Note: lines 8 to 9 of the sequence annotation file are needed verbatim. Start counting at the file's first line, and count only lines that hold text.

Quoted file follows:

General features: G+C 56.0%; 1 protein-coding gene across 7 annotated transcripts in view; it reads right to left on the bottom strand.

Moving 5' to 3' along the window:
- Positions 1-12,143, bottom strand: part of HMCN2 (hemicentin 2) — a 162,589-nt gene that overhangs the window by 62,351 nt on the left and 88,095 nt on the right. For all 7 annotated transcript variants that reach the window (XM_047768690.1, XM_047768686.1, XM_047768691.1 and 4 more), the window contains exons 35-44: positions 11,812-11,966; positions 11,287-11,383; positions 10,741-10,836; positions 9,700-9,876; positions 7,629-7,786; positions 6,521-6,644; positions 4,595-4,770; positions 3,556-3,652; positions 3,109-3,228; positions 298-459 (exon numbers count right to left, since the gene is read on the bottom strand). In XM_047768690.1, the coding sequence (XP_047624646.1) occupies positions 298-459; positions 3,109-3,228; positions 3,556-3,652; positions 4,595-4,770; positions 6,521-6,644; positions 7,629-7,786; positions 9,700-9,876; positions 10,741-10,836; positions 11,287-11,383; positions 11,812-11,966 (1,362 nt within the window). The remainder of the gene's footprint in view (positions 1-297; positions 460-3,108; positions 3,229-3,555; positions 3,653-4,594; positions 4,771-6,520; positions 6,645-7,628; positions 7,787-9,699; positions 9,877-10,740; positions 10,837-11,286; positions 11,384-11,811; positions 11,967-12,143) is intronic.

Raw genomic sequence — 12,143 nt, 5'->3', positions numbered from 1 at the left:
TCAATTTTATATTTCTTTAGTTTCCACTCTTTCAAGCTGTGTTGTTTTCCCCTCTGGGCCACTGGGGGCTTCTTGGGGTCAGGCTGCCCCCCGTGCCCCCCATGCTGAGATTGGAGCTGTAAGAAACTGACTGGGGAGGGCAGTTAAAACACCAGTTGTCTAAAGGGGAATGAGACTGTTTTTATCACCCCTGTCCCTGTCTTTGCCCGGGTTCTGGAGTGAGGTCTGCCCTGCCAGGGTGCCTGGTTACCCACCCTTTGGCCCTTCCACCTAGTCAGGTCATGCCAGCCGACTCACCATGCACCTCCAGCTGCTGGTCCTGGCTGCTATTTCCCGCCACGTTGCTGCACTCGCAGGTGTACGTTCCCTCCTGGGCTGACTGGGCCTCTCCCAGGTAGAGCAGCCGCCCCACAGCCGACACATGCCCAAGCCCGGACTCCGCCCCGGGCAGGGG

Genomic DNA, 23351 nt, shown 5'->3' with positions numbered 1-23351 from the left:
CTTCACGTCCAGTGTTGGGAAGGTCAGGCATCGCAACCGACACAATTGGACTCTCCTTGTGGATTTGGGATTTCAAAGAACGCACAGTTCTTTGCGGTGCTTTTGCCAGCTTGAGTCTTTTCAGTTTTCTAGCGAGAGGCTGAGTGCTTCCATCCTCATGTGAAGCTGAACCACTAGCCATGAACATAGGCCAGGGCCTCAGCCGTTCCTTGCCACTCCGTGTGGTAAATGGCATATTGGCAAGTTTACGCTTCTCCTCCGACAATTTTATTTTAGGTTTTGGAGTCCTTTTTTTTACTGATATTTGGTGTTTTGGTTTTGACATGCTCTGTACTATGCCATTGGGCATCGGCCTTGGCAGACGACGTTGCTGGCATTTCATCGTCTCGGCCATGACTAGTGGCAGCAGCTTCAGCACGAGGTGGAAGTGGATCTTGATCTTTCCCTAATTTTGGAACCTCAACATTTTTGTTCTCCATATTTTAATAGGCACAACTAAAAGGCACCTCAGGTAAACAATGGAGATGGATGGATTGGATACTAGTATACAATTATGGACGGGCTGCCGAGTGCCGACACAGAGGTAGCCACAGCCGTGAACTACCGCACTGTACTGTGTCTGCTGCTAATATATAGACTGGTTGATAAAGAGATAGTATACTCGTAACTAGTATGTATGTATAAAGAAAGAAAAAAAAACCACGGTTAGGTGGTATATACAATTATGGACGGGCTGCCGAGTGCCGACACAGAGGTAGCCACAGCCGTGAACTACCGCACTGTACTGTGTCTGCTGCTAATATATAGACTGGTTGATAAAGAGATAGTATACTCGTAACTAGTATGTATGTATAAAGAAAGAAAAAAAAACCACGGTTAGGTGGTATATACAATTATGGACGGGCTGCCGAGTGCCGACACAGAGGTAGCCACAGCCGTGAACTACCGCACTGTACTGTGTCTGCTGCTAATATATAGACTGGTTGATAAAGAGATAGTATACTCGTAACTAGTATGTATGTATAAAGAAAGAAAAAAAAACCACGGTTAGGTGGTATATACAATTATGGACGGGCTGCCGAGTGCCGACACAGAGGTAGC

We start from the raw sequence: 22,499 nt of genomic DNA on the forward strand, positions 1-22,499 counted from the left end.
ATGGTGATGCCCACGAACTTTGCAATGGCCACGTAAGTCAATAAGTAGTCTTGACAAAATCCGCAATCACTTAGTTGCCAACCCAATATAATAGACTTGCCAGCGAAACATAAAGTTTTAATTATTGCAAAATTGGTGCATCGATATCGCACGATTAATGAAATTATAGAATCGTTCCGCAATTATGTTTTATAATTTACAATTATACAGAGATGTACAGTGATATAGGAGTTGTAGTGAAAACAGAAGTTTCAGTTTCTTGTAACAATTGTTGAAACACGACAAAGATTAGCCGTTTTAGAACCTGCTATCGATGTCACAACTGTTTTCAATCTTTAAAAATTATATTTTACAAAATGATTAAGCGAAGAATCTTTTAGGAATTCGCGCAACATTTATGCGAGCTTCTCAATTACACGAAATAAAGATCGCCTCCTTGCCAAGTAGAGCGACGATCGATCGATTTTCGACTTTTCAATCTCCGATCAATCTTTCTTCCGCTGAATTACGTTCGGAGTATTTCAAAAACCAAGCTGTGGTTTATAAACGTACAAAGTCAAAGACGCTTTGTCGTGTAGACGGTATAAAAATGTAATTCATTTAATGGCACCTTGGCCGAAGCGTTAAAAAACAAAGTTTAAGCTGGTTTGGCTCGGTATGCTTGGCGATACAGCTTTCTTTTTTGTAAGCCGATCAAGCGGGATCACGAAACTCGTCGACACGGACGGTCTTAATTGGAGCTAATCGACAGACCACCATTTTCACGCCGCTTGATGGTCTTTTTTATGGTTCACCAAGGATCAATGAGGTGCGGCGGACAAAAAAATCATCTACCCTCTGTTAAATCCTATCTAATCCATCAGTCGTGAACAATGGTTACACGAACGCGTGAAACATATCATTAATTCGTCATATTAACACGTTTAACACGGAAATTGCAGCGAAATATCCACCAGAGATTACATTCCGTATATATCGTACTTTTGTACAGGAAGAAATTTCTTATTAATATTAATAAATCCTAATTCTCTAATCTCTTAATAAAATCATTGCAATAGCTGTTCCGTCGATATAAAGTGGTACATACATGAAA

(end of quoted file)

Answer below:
We start from the raw sequence: 22,499 nt of genomic DNA on the forward strand, positions 1-22,499 counted from the left end.
ATGGTGATGCCCACGAACTTTGCAATGGCCACGTAAGTCAATAAGTAGTCTTGACAAAATCCGCAATCACTTAGTTGCCAACCCAATATAATAGACTTGCCAGCGAAACATAAAGTTTTAATTATTGCAAAATTGGTGCATCGATATCGCACGATTAATGAAATTATAGAATCGTTCCGCAATTATGTTTTATAATTTACAATTATACAGAGATGTACAGTGATATAGGAGTTGTAGTGAAAACAGAAGTTTCAGTTTCTTGTAACAATTGTTGAAACACGACAAAGATTAGCCGTTTTAGAACCTGCTATCGATGTCACAACTGTTTTCAATCTTTAAAAATTATATTTTACAAAATGATTAAGCGAAGAATCTTTTAGGAATTCGCGCAACATTTATGCGAGCTTCTCAATTACACGAAATAAAGATCGCCTCCTTGCCAAGTAGAGCGACGATCGATCGATTTTCGACTTTTCAATCTCCGATCAATCTTTCTTCCGCTGAATTACGTTCGGAGTATTTCAAAAACCAAGCTGTGGTTTATAAACGTACAAAGTCAAAGACGCTTTGTCGTGTAGACGGTATAAAAATGTAATTCATTTAATGGCACCTTGGCCGAAGCGTTAAAAAACAAAGTTTAAGCTGGTTTGGCTCGGTATGCTTGGCGATACAGCTTTCTTTTTTGTAAGCCGATCAAGCGGGATCACGAAACTCGTCGACACGGACGGTCTTAATTGGAGCTAATCGACAGACCACCATTTTCACGCCGCTTGATGGTCTTTTTTATGGTTCACCAAGGATCAATGAGGTGCGGCGGACAAAAAAATCATCTACCCTCTGTTAAATCCTATCTAATCCATCAGTCGTGAACAATGGTTACACGAACGCGTGAAACATATCATTAATTCGTCATATTAACACGTTTAACACGGAAATTGCAGCGAAATATCCACCAGAGATTACATTCCGTATATATCGTACTTTTGTACAGGAAGAAATTTCTTATTAATATTAATAAATCCTAATTCTCTAATCTCTTAATAAAATCATTGCAATAGCTGTTCCGTCGATATAAAGTGGTACATACATGAAA